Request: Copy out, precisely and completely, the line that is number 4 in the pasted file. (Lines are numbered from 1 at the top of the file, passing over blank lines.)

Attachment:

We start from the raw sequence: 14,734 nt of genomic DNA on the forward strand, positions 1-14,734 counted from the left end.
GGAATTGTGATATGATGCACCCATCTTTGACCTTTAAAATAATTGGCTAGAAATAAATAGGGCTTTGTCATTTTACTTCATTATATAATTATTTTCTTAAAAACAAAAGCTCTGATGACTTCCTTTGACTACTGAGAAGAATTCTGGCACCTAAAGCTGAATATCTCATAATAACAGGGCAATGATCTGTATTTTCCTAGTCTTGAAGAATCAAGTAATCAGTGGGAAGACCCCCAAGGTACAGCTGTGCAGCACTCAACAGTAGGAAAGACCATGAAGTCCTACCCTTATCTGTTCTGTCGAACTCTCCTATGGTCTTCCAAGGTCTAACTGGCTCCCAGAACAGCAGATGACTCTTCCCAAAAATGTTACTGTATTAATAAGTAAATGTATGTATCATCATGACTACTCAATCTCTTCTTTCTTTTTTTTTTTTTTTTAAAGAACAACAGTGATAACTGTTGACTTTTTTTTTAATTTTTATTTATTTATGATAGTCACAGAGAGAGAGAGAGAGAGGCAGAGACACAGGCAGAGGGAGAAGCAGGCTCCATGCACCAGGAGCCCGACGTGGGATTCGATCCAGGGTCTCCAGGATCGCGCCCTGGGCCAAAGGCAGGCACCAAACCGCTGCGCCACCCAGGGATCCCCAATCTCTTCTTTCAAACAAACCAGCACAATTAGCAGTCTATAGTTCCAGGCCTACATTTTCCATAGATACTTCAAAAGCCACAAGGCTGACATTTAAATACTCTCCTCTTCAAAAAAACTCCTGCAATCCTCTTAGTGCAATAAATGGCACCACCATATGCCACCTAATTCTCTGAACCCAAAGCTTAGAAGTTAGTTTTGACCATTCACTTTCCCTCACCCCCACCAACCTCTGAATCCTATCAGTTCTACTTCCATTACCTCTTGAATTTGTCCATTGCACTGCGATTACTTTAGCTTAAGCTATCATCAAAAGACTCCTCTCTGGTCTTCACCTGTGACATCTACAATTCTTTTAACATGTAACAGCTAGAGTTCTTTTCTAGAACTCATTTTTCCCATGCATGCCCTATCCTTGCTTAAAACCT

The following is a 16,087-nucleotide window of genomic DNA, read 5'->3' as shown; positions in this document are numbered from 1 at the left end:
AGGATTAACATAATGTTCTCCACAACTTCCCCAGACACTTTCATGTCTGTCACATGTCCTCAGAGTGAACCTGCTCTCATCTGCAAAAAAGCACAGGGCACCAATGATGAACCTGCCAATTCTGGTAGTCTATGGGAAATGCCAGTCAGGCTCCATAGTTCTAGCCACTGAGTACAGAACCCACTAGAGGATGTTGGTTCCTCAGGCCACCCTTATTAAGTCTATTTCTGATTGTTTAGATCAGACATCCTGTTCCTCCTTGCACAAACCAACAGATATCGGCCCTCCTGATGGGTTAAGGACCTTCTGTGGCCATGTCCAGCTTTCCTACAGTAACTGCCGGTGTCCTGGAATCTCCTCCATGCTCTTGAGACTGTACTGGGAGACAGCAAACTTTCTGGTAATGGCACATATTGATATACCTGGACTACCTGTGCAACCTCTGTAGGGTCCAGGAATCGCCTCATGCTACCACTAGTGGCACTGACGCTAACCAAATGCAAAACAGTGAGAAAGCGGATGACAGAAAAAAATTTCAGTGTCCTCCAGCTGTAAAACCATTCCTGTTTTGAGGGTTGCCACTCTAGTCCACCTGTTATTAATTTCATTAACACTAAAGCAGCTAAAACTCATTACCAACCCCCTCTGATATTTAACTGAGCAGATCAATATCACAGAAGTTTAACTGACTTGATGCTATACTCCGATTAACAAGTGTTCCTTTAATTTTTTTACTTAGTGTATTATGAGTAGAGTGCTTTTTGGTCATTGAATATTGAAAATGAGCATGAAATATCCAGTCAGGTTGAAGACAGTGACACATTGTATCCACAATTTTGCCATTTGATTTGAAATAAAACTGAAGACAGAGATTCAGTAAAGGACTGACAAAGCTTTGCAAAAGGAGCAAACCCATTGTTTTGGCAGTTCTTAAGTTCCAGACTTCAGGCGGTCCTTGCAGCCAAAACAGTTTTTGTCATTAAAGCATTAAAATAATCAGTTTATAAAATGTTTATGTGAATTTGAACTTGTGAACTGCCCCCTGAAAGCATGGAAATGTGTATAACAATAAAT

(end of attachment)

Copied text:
AGGATTAACATAATGTTCTCCACAACTTCCCCAGACACTTTCATGTCTGTCACATGTCCTCAGAGTGAACCTGCTCTCATCTGCAAAAAAGCACAGGGCACCAATGATGAACCTGCCAATTCTGGTAGTCTATGGGAAATGCCAGTCAGGCTCCATAGTTCTAGCCACTGAGTACAGAACCCACTAGAGGATGTTGGTTCCTCAGGCCACCCTTATTAAGTCTATTTCTGATTGTTTAGATCAGACATCCTGTTCCTCCTTGCACAAACCAACAGATATCGGCCCTCCTGATGGGTTAAGGACCTTCTGTGGCCATGTCCAGCTTTCCTACAGTAACTGCCGGTGTCCTGGAATCTCCTCCATGCTCTTGAGACTGTACTGGGAGACAGCAAACTTTCTGGTAATGGCACATATTGATATACCTGGACTACCTGTGCAACCTCTGTAGGGTCCAGGAATCGCCTCATGCTACCACTAGTGGCACTGACGCTAACCAAATGCAAAACAGTGAGAAAGCGGATGACAGAAAAAAATTTCAGTGTCCTCCAGCTGTAAAACCATTCCTGTTTTGAGGGTTGCCACTCTAGTCCACCTGTTATTAATTTCATTAACACTAAAGCAGCTAAAACTCATTACCAACCCCCTCTGATATTTAACTGAGCAGATCAATATCACAGAAGTTTAACTGACTTGATGCTATACTCCGATTAACAAGTGTTCCTTTAATTTTTTTACTTAGTGTATTATGAGTAGAGTGCTTTTTGGTCATTGAATATTGAAAATGAGCATGAAATATCCAGTCAGGTTGAAGACAGTGACACATTGTATCCACAATTTTGCCATTTGATTTGAAATAAAACTGAAGACAGAGATTCAGTAAAGGACTGACAAAGCTTTGCAAAAGGAGCAAACCCATTGTTTTGGCAGTTCTTAAGTTCCAGACTTCAGGCGGTCCTTGCAGCCAAAACAGTTTTTGTCATTAAAGCATTAAAATAATCAGTTTATAAAATGTTTATGTGAATTTGAACTTGTGAACTGCCCCCTGAAAGCATGGAAATGTGTATAACAATAAAT